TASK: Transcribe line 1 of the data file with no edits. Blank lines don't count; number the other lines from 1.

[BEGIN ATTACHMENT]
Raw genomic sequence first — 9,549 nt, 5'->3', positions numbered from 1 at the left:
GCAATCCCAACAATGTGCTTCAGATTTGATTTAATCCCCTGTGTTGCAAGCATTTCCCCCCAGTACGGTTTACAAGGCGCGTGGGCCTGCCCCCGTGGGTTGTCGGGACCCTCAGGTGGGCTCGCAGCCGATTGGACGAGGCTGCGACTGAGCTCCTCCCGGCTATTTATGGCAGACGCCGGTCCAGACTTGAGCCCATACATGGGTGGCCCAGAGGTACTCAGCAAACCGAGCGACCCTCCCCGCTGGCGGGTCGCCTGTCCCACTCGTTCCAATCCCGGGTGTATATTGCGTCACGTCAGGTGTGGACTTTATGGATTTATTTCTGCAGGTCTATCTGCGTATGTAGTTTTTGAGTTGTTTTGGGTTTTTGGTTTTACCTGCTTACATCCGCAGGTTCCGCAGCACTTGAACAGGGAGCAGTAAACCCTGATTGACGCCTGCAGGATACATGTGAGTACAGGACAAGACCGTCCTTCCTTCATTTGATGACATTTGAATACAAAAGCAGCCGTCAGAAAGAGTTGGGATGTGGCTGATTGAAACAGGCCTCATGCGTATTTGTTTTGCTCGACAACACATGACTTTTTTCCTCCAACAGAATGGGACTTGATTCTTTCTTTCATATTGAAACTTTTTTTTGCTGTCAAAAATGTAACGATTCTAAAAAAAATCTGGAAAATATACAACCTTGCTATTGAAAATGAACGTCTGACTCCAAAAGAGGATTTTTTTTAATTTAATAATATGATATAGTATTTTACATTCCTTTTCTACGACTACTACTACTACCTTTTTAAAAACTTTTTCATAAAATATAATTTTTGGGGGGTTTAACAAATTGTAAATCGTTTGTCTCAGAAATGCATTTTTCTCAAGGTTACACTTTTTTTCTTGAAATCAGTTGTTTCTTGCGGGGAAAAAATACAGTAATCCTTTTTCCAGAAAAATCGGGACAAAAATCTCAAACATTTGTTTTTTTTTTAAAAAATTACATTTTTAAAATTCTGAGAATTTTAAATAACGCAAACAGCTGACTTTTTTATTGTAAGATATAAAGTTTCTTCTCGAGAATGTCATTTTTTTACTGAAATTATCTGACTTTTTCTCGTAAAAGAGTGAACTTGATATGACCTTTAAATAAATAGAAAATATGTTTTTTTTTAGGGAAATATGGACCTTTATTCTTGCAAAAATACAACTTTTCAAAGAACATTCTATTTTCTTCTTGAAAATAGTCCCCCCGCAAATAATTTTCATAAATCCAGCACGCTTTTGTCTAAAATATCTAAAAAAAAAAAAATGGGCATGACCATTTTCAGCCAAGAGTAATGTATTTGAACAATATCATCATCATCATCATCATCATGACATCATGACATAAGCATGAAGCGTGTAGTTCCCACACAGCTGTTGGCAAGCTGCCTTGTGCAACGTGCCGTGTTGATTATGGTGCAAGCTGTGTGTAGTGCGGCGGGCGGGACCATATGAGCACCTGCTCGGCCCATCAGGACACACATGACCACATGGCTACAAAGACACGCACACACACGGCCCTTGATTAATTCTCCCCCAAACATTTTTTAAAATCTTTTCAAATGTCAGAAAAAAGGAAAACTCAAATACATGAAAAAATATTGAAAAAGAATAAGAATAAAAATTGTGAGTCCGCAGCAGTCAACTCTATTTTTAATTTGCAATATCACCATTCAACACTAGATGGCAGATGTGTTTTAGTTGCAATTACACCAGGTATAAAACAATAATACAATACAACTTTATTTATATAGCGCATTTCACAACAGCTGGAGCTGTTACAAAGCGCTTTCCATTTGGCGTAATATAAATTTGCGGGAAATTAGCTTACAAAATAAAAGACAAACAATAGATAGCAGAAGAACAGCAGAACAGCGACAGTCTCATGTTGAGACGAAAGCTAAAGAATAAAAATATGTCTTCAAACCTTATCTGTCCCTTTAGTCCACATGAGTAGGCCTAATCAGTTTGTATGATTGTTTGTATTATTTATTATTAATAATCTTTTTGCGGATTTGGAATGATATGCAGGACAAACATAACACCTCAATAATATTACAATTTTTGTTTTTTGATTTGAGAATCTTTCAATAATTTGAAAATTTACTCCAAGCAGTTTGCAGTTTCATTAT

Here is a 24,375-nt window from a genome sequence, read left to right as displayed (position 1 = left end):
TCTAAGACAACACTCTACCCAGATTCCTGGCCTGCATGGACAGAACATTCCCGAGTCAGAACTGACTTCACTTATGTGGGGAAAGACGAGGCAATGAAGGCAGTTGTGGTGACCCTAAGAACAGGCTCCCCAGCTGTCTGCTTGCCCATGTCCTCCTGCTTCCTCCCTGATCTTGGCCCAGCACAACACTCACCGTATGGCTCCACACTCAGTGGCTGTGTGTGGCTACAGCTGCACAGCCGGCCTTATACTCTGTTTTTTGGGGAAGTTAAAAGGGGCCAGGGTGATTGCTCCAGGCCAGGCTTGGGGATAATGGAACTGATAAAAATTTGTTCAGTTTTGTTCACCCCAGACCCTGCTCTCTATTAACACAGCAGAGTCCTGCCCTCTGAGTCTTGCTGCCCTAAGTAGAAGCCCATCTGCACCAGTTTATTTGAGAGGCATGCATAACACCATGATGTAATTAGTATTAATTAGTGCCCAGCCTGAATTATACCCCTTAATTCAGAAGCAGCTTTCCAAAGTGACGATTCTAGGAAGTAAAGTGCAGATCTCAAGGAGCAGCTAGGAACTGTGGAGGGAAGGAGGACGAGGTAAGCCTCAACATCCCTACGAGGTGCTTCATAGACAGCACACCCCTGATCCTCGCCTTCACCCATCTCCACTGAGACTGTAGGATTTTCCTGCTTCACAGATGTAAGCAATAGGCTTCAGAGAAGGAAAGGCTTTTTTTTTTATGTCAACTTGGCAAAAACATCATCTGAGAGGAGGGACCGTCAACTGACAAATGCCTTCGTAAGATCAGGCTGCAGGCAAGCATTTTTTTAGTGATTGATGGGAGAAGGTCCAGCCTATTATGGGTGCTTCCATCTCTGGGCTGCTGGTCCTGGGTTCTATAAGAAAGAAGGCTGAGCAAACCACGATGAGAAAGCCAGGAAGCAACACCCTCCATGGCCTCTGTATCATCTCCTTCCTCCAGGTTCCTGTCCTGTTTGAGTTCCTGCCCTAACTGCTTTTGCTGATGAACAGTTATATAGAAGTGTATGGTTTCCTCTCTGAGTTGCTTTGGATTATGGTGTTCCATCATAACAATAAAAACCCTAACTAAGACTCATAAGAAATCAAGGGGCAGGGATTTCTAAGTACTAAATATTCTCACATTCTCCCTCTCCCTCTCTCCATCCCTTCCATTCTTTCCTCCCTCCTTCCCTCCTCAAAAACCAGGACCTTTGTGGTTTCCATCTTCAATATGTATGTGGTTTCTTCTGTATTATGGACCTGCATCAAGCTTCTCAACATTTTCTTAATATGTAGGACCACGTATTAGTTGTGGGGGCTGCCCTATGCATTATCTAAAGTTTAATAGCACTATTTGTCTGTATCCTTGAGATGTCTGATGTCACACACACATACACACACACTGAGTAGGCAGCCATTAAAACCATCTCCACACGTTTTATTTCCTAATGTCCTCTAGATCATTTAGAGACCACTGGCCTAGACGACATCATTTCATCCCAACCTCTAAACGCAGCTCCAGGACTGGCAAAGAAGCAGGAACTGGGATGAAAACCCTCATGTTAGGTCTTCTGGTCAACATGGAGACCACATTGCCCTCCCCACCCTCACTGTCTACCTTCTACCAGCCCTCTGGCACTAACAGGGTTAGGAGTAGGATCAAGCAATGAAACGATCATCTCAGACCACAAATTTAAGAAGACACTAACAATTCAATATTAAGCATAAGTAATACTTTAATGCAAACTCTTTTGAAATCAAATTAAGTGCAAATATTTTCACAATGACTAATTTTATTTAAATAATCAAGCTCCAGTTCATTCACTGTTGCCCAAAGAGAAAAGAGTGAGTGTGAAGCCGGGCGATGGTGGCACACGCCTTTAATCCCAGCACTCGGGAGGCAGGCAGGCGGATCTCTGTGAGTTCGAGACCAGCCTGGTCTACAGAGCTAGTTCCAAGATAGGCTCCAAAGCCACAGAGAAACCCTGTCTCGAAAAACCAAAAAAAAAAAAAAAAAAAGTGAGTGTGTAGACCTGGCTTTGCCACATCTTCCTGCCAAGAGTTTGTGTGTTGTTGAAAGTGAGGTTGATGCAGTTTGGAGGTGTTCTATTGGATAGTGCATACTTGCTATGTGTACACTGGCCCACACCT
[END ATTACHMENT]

Raw genomic sequence first — 9,549 nt, 5'->3', positions numbered from 1 at the left: